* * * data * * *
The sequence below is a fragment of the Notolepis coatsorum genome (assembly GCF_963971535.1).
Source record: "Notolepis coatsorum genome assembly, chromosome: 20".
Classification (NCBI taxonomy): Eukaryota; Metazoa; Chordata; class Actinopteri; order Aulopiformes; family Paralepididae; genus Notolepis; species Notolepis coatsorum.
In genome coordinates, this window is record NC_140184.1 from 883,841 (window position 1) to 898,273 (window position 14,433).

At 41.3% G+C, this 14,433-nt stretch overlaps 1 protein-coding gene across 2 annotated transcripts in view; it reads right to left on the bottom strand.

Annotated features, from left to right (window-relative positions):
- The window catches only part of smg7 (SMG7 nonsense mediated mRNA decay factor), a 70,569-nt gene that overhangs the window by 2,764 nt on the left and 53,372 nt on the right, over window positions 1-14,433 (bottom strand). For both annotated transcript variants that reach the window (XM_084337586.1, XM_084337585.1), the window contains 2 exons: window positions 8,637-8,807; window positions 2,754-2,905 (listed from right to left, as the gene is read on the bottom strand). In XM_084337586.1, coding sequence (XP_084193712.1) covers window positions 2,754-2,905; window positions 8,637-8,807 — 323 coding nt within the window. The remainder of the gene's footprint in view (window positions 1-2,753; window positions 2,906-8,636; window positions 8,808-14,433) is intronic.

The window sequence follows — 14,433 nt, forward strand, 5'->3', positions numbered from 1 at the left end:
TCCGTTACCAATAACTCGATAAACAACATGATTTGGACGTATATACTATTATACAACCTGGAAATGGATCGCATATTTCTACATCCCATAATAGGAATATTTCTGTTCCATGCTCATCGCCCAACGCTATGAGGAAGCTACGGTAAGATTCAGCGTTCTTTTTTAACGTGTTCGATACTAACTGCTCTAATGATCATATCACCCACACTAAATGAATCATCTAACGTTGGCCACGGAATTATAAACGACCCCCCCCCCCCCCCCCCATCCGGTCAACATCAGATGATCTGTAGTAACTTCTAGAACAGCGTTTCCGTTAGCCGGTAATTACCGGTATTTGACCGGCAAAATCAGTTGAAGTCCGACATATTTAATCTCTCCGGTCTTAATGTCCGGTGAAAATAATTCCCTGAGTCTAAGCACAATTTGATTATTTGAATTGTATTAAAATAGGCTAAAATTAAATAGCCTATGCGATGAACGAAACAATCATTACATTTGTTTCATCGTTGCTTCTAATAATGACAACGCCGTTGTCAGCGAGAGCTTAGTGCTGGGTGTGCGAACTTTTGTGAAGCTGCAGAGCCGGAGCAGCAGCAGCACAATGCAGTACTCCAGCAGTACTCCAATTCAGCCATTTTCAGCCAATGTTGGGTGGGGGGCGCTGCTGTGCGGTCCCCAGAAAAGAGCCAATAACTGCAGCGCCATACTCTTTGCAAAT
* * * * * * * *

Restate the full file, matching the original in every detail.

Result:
The sequence below is a fragment of the Notolepis coatsorum genome (assembly GCF_963971535.1).
Source record: "Notolepis coatsorum genome assembly, chromosome: 20".
Classification (NCBI taxonomy): Eukaryota; Metazoa; Chordata; class Actinopteri; order Aulopiformes; family Paralepididae; genus Notolepis; species Notolepis coatsorum.
In genome coordinates, this window is record NC_140184.1 from 883,841 (window position 1) to 898,273 (window position 14,433).

At 41.3% G+C, this 14,433-nt stretch overlaps 1 protein-coding gene across 2 annotated transcripts in view; it reads right to left on the bottom strand.

Annotated features, from left to right (window-relative positions):
- The window catches only part of smg7 (SMG7 nonsense mediated mRNA decay factor), a 70,569-nt gene that overhangs the window by 2,764 nt on the left and 53,372 nt on the right, over window positions 1-14,433 (bottom strand). For both annotated transcript variants that reach the window (XM_084337586.1, XM_084337585.1), the window contains 2 exons: window positions 8,637-8,807; window positions 2,754-2,905 (listed from right to left, as the gene is read on the bottom strand). In XM_084337586.1, coding sequence (XP_084193712.1) covers window positions 2,754-2,905; window positions 8,637-8,807 — 323 coding nt within the window. The remainder of the gene's footprint in view (window positions 1-2,753; window positions 2,906-8,636; window positions 8,808-14,433) is intronic.

The window sequence follows — 14,433 nt, forward strand, 5'->3', positions numbered from 1 at the left end:
TCCGTTACCAATAACTCGATAAACAACATGATTTGGACGTATATACTATTATACAACCTGGAAATGGATCGCATATTTCTACATCCCATAATAGGAATATTTCTGTTCCATGCTCATCGCCCAACGCTATGAGGAAGCTACGGTAAGATTCAGCGTTCTTTTTTAACGTGTTCGATACTAACTGCTCTAATGATCATATCACCCACACTAAATGAATCATCTAACGTTGGCCACGGAATTATAAACGACCCCCCCCCCCCCCCCCCATCCGGTCAACATCAGATGATCTGTAGTAACTTCTAGAACAGCGTTTCCGTTAGCCGGTAATTACCGGTATTTGACCGGCAAAATCAGTTGAAGTCCGACATATTTAATCTCTCCGGTCTTAATGTCCGGTGAAAATAATTCCCTGAGTCTAAGCACAATTTGATTATTTGAATTGTATTAAAATAGGCTAAAATTAAATAGCCTATGCGATGAACGAAACAATCATTACATTTGTTTCATCGTTGCTTCTAATAATGACAACGCCGTTGTCAGCGAGAGCTTAGTGCTGGGTGTGCGAACTTTTGTGAAGCTGCAGAGCCGGAGCAGCAGCAGCACAATGCAGTACTCCAGCAGTACTCCAATTCAGCCATTTTCAGCCAATGTTGGGTGGGGGGCGCTGCTGTGCGGTCCCCAGAAAAGAGCCAATAACTGCAGCGCCATACTCTTTGCAAAT